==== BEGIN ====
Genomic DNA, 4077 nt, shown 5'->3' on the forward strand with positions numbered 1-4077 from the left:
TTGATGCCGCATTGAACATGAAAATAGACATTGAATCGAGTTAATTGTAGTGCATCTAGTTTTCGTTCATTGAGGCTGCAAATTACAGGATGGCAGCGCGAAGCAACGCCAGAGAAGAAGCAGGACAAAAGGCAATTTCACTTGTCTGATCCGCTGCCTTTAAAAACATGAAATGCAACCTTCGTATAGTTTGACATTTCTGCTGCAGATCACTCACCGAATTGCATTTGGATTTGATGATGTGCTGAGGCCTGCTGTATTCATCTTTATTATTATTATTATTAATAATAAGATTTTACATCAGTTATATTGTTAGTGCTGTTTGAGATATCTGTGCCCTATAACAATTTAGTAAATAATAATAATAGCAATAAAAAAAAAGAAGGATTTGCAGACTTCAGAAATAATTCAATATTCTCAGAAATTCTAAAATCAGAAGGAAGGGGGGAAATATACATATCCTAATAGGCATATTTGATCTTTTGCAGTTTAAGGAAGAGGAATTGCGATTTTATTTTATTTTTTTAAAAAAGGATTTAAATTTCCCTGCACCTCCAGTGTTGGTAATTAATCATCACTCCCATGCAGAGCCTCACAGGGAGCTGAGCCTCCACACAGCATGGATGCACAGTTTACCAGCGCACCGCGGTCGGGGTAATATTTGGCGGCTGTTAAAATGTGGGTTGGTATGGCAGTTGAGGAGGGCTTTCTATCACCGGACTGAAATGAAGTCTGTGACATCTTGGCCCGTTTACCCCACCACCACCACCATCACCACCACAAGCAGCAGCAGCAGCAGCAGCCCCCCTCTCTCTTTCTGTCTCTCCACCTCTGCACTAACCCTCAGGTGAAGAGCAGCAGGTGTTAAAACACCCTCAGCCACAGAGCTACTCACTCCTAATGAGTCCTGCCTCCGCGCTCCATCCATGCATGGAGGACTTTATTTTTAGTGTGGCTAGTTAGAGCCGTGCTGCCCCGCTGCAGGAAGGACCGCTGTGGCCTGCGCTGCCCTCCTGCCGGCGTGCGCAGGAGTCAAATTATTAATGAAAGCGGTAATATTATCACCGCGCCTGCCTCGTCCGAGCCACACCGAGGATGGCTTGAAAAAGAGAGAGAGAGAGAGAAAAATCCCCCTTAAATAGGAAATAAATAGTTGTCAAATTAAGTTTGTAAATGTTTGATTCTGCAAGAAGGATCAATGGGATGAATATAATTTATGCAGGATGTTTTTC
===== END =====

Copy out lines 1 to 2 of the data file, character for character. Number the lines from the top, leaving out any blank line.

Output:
Genomic DNA, 4077 nt, shown 5'->3' on the forward strand with positions numbered 1-4077 from the left:
TTGATGCCGCATTGAACATGAAAATAGACATTGAATCGAGTTAATTGTAGTGCATCTAGTTTTCGTTCATTGAGGCTGCAAATTACAGGATGGCAGCGCGAAGCAACGCCAGAGAAGAAGCAGGACAAAAGGCAATTTCACTTGTCTGATCCGCTGCCTTTAAAAACATGAAATGCAACCTTCGTATAGTTTGACATTTCTGCTGCAGATCACTCACCGAATTGCATTTGGATTTGATGATGTGCTGAGGCCTGCTGTATTCATCTTTATTATTATTATTATTAATAATAAGATTTTACATCAGTTATATTGTTAGTGCTGTTTGAGATATCTGTGCCCTATAACAATTTAGTAAATAATAATAATAGCAATAAAAAAAAAGAAGGATTTGCAGACTTCAGAAATAATTCAATATTCTCAGAAATTCTAAAATCAGAAGGAAGGGGGGAAATATACATATCCTAATAGGCATATTTGATCTTTTGCAGTTTAAGGAAGAGGAATTGCGATTTTATTTTATTTTTTTAAAAAAGGATTTAAATTTCCCTGCACCTCCAGTGTTGGTAATTAATCATCACTCCCATGCAGAGCCTCACAGGGAGCTGAGCCTCCACACAGCATGGATGCACAGTTTACCAGCGCACCGCGGTCGGGGTAATATTTGGCGGCTGTTAAAATGTGGGTTGGTATGGCAGTTGAGGAGGGCTTTCTATCACCGGACTGAAATGAAGTCTGTGACATCTTGGCCCGTTTACCCCACCACCACCACCATCACCACCACAAGCAGCAGCAGCAGCAGCAGCCCCCCTCTCTCTTTCTGTCTCTCCACCTCTGCACTAACCCTCAGGTGAAGAGCAGCAGGTGTTAAAACACCCTCAGCCACAGAGCTACTCACTCCTAATGAGTCCTGCCTCCGCGCTCCATCCATGCATGGAGGACTTTATTTTTAGTGTGGCTAGTTAGAGCCGTGCTGCCCCGCTGCAGGAAGGACCGCTGTGGCCTGCGCTGCCCTCCTGCCGGCGTGCGCAGGAGTCAAATTATTAATGAAAGCGGTAATATTATCACCGCGCCTGCCTCGTCCGAGCCACACCGAGGATGGCTTGAAAAAGAGAGAGAGAGAGAGAAAAATCCCCCTTAAATAGGAAATAAATAGTTGTCAAATTAAGTTTGTAAATGTTTGATTCTGCAAGAAGGATCAATGGGATGAATATAATTTATGCAGGATGTTTTTC